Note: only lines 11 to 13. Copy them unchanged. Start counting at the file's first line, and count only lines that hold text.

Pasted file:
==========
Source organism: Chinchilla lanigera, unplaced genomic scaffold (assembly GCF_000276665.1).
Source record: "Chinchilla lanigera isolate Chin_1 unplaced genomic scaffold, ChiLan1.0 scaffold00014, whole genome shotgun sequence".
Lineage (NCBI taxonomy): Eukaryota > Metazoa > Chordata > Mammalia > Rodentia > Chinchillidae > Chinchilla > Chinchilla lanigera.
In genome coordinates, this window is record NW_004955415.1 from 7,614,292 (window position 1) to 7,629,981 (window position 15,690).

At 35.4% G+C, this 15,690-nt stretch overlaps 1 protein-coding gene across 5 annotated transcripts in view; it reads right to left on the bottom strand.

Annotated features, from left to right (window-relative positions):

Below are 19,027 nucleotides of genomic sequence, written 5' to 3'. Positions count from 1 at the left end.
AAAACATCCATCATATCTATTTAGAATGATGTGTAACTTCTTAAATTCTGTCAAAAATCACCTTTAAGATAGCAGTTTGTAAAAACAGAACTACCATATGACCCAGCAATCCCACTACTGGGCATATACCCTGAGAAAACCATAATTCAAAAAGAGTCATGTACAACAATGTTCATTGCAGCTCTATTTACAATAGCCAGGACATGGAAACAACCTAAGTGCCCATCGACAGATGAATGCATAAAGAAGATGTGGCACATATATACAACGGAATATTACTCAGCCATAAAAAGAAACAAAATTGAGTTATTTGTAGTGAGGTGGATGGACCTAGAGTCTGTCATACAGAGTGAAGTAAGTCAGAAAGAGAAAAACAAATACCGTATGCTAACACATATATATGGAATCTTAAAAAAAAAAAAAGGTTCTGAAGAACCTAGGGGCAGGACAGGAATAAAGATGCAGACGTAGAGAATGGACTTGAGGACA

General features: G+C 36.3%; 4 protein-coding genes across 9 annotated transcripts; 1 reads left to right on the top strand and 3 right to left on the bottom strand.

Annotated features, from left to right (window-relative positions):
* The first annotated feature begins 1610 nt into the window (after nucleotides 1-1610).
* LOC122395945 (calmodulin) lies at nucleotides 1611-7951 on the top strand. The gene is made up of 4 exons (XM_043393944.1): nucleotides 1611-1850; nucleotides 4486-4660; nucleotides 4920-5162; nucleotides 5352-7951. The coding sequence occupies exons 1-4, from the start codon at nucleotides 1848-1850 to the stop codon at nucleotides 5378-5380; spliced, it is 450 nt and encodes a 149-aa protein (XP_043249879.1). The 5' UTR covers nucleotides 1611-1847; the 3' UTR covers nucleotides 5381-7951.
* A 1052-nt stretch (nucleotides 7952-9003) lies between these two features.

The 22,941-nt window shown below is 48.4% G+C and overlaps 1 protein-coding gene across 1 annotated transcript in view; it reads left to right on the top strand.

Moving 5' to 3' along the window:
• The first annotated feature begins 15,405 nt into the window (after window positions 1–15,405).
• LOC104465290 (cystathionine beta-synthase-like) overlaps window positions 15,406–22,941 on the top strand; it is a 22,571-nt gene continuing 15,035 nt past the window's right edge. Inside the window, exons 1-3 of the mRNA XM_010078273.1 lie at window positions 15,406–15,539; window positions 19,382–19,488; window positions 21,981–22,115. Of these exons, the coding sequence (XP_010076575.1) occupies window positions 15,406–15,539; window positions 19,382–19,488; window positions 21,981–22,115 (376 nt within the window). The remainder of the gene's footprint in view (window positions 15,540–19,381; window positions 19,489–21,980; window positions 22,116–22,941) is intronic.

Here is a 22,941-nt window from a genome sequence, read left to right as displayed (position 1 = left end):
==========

* The first annotated feature begins 1610 nt into the window (after nucleotides 1-1610).
* LOC122395945 (calmodulin) lies at nucleotides 1611-7951 on the top strand. The gene is made up of 4 exons (XM_043393944.1): nucleotides 1611-1850; nucleotides 4486-4660; nucleotides 4920-5162; nucleotides 5352-7951. The coding sequence occupies exons 1-4, from the start codon at nucleotides 1848-1850 to the stop codon at nucleotides 5378-5380; spliced, it is 450 nt and encodes a 149-aa protein (XP_043249879.1). The 5' UTR covers nucleotides 1611-1847; the 3' UTR covers nucleotides 5381-7951.
* A 1052-nt stretch (nucleotides 7952-9003) lies between these two features.